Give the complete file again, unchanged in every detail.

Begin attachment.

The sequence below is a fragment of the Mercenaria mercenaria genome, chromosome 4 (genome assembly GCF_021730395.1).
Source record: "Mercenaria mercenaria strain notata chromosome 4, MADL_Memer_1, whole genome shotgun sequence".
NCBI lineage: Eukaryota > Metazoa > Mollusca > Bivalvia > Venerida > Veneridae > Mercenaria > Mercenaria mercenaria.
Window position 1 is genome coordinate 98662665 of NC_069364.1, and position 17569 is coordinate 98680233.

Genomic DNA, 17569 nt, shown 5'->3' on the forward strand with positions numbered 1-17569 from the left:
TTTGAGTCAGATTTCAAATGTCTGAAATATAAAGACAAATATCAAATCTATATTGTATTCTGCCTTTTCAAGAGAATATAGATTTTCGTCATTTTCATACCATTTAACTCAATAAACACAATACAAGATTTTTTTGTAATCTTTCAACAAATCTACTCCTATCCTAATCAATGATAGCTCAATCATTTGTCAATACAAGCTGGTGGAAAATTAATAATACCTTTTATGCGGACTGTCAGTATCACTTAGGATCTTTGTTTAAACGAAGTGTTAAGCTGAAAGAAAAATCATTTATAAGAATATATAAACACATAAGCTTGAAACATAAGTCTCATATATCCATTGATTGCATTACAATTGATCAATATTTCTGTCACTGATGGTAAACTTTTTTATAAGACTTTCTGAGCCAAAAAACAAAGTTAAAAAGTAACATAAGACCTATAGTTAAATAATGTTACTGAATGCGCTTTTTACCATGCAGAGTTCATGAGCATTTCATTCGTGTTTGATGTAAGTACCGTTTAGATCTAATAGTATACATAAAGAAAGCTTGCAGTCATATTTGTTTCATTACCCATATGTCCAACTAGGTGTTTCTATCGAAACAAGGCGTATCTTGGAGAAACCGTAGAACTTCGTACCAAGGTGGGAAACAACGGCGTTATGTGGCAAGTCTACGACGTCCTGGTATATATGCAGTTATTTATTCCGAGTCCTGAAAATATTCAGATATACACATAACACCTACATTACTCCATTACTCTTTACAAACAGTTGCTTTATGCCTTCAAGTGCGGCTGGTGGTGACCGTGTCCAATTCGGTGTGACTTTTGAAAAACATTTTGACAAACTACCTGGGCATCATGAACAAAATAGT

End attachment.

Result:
The sequence below is a fragment of the Mercenaria mercenaria genome, chromosome 4 (genome assembly GCF_021730395.1).
Source record: "Mercenaria mercenaria strain notata chromosome 4, MADL_Memer_1, whole genome shotgun sequence".
NCBI lineage: Eukaryota > Metazoa > Mollusca > Bivalvia > Venerida > Veneridae > Mercenaria > Mercenaria mercenaria.
Window position 1 is genome coordinate 98662665 of NC_069364.1, and position 17569 is coordinate 98680233.

Genomic DNA, 17569 nt, shown 5'->3' on the forward strand with positions numbered 1-17569 from the left:
TTTGAGTCAGATTTCAAATGTCTGAAATATAAAGACAAATATCAAATCTATATTGTATTCTGCCTTTTCAAGAGAATATAGATTTTCGTCATTTTCATACCATTTAACTCAATAAACACAATACAAGATTTTTTTGTAATCTTTCAACAAATCTACTCCTATCCTAATCAATGATAGCTCAATCATTTGTCAATACAAGCTGGTGGAAAATTAATAATACCTTTTATGCGGACTGTCAGTATCACTTAGGATCTTTGTTTAAACGAAGTGTTAAGCTGAAAGAAAAATCATTTATAAGAATATATAAACACATAAGCTTGAAACATAAGTCTCATATATCCATTGATTGCATTACAATTGATCAATATTTCTGTCACTGATGGTAAACTTTTTTATAAGACTTTCTGAGCCAAAAAACAAAGTTAAAAAGTAACATAAGACCTATAGTTAAATAATGTTACTGAATGCGCTTTTTACCATGCAGAGTTCATGAGCATTTCATTCGTGTTTGATGTAAGTACCGTTTAGATCTAATAGTATACATAAAGAAAGCTTGCAGTCATATTTGTTTCATTACCCATATGTCCAACTAGGTGTTTCTATCGAAACAAGGCGTATCTTGGAGAAACCGTAGAACTTCGTACCAAGGTGGGAAACAACGGCGTTATGTGGCAAGTCTACGACGTCCTGGTATATATGCAGTTATTTATTCCGAGTCCTGAAAATATTCAGATATACACATAACACCTACATTACTCCATTACTCTTTACAAACAGTTGCTTTATGCCTTCAAGTGCGGCTGGTGGTGACCGTGTCCAATTCGGTGTGACTTTTGAAAAACATTTTGACAAACTACCTGGGCATCATGAACAAAATAGT